Nano and Other Emerging Chemical Technologies Blog

Nano and Other Emerging Chemical Technologies Blog

Regulatory & legal developments involving nano and other emerging chemical technologies

EPA Issues Direct Final SNURs for Carbon Nanotube (Generic) and Nanocarbon (Generic)

Posted in Federal, Legal/Regulatory Issues, Occupational Health and Safety Issues, United States

The U.S. Environmental Protection Agency (EPA) promulgated on September 21, 2017, significant new use rules (SNUR) for 37 chemical substances that were the subject of premanufacture notices (PMN).  Six of the chemical substances, including carbon nanotube (generic) and nanocarbon (generic), are subject to consent orders issued by EPA under Section 4 of the Toxic Substances Control Act.  The SNURs require persons who intend to manufacture (defined by statute to include import) or process any of the 37 chemical substances for an activity that is designated as a significant new use to notify EPA at least 90 days before commencing that activity.  The required notification initiates EPA’s evaluation of the intended use.  Manufacture and processing for the significant new use is unable to commence until EPA has conducted a review of the notice, made an appropriate determination on the notice, and taken such actions as are required with that determination.  The promulgated SNURs include:

  • Carbon nanotube (generic) (PMN Number P-15-672): The generic (non-confidential) use of the PMN substance will be in filtration media.  EPA identified concerns for pulmonary toxicity and oncogenicity, as well as environmental toxicity.  The consent order requires:
  1. Use of personal protective equipment involving impervious gloves and protective clothing (where there is a potential for dermal exposure) and a National Institute for Occupational Safety and Health (NIOSH)-certified respirator with N-100, P-100, or R-100 cartridges (where there is a potential for inhalation exposure);
  2. Processing and use of the PMN substance only for the use specified in the consent order;
  3. Processing and use of the PMN substance only as an aqueous slurry, wet form, or a contained dry form as described in the PMN; and
  4. No use of the PMN substance resulting in releases to surface waters and disposal of the PMN substance only by landfill or incineration.
  • Nanocarbon (generic) (PMN Number P-16-170): The substance will be used as an additive to composite materials.  EPA identified concerns for pulmonary toxicity and oncogenicity, as well as environmental toxicity.  The consent order requires:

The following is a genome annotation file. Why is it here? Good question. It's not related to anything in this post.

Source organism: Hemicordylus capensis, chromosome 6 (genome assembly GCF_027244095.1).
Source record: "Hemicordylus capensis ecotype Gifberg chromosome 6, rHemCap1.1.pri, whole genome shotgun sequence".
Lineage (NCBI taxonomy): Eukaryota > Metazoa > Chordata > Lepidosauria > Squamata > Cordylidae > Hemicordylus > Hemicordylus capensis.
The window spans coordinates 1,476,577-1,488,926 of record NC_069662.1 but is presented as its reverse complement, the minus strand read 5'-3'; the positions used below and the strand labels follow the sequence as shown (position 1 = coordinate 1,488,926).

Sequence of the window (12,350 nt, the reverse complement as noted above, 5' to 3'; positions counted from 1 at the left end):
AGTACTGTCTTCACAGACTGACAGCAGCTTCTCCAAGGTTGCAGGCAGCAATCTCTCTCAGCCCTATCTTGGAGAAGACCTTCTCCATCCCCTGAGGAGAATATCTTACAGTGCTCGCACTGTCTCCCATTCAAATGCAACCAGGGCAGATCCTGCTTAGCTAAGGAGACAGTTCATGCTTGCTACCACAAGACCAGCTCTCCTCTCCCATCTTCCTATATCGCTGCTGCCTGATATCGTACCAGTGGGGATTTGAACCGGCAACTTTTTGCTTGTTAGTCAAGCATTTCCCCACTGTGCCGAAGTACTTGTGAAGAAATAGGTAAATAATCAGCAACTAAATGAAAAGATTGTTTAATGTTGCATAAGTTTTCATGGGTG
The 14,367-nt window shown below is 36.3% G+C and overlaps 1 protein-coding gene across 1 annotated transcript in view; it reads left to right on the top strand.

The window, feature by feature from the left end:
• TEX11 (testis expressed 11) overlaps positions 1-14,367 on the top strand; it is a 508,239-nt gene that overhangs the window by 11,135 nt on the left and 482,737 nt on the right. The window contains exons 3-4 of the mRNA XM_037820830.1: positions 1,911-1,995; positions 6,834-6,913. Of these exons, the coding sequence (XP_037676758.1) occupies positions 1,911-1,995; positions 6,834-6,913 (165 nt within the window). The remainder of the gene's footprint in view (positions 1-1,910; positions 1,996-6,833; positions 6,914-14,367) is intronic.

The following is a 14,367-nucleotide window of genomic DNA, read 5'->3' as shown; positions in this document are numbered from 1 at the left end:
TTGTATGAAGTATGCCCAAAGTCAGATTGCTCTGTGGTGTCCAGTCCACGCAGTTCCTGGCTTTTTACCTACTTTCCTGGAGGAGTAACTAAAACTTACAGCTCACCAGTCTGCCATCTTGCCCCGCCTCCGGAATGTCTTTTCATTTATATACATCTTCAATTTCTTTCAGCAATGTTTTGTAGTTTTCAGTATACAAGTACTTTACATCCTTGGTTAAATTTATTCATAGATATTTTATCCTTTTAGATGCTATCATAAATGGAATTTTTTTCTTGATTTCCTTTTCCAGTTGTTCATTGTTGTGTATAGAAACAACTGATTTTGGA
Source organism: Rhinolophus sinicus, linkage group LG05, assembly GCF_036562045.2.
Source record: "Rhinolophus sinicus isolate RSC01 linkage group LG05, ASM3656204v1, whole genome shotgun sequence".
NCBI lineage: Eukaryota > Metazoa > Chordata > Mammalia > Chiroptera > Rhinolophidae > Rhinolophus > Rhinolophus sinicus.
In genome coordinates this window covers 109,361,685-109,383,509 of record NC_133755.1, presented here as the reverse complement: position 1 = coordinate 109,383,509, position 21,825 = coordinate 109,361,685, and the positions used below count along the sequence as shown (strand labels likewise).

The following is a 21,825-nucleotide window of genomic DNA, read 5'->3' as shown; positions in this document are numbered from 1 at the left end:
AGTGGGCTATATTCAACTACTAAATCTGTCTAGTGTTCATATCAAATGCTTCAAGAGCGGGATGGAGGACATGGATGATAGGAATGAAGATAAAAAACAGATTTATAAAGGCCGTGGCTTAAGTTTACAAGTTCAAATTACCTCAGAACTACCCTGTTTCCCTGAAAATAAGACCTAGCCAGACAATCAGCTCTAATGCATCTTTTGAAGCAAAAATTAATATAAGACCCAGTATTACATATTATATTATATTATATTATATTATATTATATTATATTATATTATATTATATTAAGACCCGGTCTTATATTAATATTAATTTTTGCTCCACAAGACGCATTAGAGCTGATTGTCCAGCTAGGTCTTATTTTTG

1. Use of personal protective equipment involving impervious gloves and protective clothing (where there is a potential for dermal exposure) and a NIOSH-certified respirator with N-100, P-100, or R-100 cartridges (where there is a potential for inhalation exposure);
  2. Submission of a dustiness test within six months of notice of commencement;
  3. Submission of a 90-day chronic inhalation study prior to exceeding the confidential production volume limit specified in the consent order;
  4. Processing and use of the PMN substance only for the use specified in the consent order, including no application method that generates a vapor, mist, or aerosol unless the application method occurs in an enclosed process; and
  5. No use of the PMN substance resulting in releases to surface waters and disposal of the PMN substance only by landfill or incineration.

Both SNURs would designate as a “significant new use” the absence of the specified protective measures.  The notice includes recommended testing for each substance.  The SNURs will take effect November 20, 2017.

EC Begins Consultation on Revising Recommendation on Definition of Nanomaterial

Posted in International, Legal/Regulatory Issues

On September 15, 2017, the European Commission (EC) began a public consultation on the revision of the 2011 EC Recommendation on the definition of nanomaterial.  The EC intended the definition to achieve consistent application of the term nanomaterial across all legislation.  The definition includes descriptors that the EC intended to review by December 2014 to ensure that the definition corresponds to the needs.  In particular, the review must examine issues where there was incomplete information at the time of adoption.  According to the Roadmap, the review generated the following interim findings:

  1.  While the uptake of the Recommendation in European Union (EU) regulation to date has taken place, it has not been as comprehensive as anticipated.  This is not due to the definition itself, however, but due to delays in the processes planned to include the definition, e.g., the possible amendment of Annexes of the Registration, Evaluation, Authorization and Restriction of Chemicals (REACH) regulation to address nanomaterials and the delay in the adoption of the novel food regulation, by which time the review was launched;
  2. There is general consensus on the adequacy of the main elements of the definition.  These are notably the neutral scope in terms of the origin of the materials and the definition’s focus on particles.  It is generally accepted that the definition uses the size of particles as the only defining parameter, applying to a 1-100 nanometer particle size range and bases the threshold for being a nanomaterial on a number concentration instead of mass;